Early exposure to screens may cause children to have less advanced cognitive abilities. According to researchers, more study is necessary to comprehend the potential connection.
According to a recent study, the amount of time infants spend staring at computer, TV, and phone displays during their first year of life may be indirectly related to worse cognitive abilities later in life.
The study, which was released on Monday in the journal JAMA Pediatrics, found that babies who watched an average of two hours of screen usage per day subsequently fared worse on executive functions at age 9.
The study’s researchers defined executive functions as “a set of higher-order cognitive skills needed for self-regulation, learning, and academic accomplishment, as well as mental health” and claim that they are connected to long-term academic success.
More than 400 kids were investigated by the researchers.
According to Dr. Jennifer Ashton, ABC News chief medical correspondent, who was not involved in the study, “they did EEGs to test and study brain waves at about 18 months and then connected the dots between how much screen time they were seeing in infancy and how they performed on memory and attention tests around the age of 9.” And they discovered that at the age of 9, babies who spent the most time watching screens performed the lowest on tests of attention and memory.
The study did not establish a causal link between screen usage and impaired cognitive performance. Lower cognitive functioning scores also appeared to be related to other variables, such as a family’s financial level.
The American Academy of Pediatrics’ recommendation that children under the age of 2 should not use screens coincides with the findings.
The AAP advises limiting screen usage for kids between the ages of 2 and 5 to just one hour each day, under adult supervision.
Researchers at the University of Calgary examined more than 60 studies involving more than 89,000 children worldwide and found that more than 75% of children under the age of two and 64% of children between the ages of two and five are overweight or obese.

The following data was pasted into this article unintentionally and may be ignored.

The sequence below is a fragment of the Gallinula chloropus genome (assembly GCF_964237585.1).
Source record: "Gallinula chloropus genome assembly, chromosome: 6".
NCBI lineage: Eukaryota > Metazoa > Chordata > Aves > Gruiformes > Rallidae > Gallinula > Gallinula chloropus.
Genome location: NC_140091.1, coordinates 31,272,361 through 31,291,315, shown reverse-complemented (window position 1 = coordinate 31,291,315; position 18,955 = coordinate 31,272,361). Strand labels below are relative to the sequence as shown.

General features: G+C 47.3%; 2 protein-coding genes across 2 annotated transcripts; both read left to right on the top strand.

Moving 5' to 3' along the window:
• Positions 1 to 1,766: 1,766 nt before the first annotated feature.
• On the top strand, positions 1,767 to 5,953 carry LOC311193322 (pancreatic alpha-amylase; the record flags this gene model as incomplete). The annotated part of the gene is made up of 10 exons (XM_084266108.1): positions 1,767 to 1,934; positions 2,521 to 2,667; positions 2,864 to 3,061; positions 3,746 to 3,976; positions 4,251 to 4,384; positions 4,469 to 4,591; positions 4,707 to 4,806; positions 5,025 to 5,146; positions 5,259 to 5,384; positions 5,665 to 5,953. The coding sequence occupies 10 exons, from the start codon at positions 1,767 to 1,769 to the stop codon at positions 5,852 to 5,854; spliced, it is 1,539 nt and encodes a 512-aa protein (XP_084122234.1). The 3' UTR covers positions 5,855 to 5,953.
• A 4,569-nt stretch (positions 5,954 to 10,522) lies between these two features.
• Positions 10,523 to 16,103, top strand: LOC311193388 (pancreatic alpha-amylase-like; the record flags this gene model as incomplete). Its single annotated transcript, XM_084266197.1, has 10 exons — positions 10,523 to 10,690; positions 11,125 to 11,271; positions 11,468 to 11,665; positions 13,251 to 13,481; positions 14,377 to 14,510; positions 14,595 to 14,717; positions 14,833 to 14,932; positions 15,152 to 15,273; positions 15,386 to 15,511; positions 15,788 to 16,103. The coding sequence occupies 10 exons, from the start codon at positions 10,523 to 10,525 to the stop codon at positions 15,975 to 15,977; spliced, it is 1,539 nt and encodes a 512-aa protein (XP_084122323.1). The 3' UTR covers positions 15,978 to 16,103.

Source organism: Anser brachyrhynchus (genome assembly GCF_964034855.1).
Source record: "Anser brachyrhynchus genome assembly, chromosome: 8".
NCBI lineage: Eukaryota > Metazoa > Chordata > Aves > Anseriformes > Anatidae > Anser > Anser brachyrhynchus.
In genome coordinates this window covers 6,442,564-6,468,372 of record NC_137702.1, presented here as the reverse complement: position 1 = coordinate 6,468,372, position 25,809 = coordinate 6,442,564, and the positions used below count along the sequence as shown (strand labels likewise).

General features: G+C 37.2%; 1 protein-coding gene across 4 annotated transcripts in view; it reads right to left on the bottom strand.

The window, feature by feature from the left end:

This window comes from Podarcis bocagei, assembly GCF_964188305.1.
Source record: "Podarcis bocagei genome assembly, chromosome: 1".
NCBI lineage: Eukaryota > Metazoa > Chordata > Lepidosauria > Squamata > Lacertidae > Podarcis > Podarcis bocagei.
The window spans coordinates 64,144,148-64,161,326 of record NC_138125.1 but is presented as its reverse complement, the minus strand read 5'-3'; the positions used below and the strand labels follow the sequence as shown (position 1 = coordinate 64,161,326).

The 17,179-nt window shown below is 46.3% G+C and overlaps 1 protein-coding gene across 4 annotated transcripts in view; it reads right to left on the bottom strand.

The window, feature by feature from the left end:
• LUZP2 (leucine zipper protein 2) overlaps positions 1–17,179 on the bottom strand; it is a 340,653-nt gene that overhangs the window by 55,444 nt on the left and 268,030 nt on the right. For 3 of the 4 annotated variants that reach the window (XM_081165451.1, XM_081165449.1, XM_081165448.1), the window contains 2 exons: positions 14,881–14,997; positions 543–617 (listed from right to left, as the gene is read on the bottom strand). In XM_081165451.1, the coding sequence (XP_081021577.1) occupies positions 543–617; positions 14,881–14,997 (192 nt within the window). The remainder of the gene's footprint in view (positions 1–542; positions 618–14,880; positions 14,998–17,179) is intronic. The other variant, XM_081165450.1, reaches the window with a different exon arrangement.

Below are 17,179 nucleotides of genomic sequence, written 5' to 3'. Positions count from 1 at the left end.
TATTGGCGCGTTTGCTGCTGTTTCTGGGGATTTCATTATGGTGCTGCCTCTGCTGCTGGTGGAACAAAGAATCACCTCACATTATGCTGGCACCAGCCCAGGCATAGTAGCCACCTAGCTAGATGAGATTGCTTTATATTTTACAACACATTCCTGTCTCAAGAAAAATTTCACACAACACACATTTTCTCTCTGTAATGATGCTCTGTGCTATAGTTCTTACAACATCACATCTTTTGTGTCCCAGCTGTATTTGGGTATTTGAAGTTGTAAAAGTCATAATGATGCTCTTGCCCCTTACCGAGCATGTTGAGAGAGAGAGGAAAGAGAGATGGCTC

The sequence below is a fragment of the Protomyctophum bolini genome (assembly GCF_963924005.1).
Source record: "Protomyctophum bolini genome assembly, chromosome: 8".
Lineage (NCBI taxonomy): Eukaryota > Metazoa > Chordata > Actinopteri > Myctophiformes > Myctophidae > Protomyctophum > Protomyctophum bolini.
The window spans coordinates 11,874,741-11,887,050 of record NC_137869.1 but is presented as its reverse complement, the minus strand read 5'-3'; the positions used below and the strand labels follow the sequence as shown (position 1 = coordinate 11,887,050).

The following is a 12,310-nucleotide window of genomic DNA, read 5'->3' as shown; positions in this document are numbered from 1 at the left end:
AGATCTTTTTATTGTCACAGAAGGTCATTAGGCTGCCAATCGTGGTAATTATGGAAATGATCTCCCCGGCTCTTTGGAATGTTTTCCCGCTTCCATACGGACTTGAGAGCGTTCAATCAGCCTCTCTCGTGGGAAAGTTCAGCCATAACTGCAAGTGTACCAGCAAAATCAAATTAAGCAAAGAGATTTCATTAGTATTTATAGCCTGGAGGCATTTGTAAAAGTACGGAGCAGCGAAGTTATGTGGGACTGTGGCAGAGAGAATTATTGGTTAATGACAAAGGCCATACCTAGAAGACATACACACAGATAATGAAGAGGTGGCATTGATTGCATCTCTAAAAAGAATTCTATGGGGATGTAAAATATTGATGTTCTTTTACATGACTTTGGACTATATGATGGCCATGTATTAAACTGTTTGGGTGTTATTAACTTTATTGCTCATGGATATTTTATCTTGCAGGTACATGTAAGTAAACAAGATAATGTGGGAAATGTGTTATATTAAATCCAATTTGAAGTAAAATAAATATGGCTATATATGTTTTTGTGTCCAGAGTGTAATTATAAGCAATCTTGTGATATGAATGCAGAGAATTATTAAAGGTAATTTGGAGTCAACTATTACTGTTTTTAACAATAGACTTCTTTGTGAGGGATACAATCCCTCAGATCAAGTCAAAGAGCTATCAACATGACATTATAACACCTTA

Above the age of five, parents, according to the AAP, should set restrictions on screen time and collaborate with their kids to develop a family media use plan that includes time limits and standards for the kinds of media kids should be consuming.
According to certain research, there may be some social or emotional benefits for older children, especially teens, Ashton said. Therefore, a lot depends on what our children and teens are seeing on screens, not just how much of it they watch.
Dr. Vivek Murthy, the U.S. Surgeon General, made news earlier this week by opining that children should not use social networking sites until they are at least 13 years old, despite Facebook and Instagram, two of the most popular sites, having that age as their minimum requirement.
According to study, certain teens and adolescents’ usage of social media is associated with signs of sadness and anxiety, problems with their body image, and reduced life satisfaction. One major study identified a correlation between heavy social media usage during adolescent puberty and poorer life satisfaction one year later.
Not all teenagers go through those things. It’s still unclear if there are distinctions in the consequences on mental health based on when kids first use social media, and researchers are still trying to figure out who is more at risk of harmful effects from social media.
Ashton provided the following four advice for parents attempting to interpret recommendations around social media and screen time with their children:
1. Phones are not allowed at family dinners or dinner tables.
2. One hour before night, put away the screens.
3. When sleeping, avoid using screens or phones in the bedroom.
4. Set a good example for your children by restricting your personal usage of social media and screens.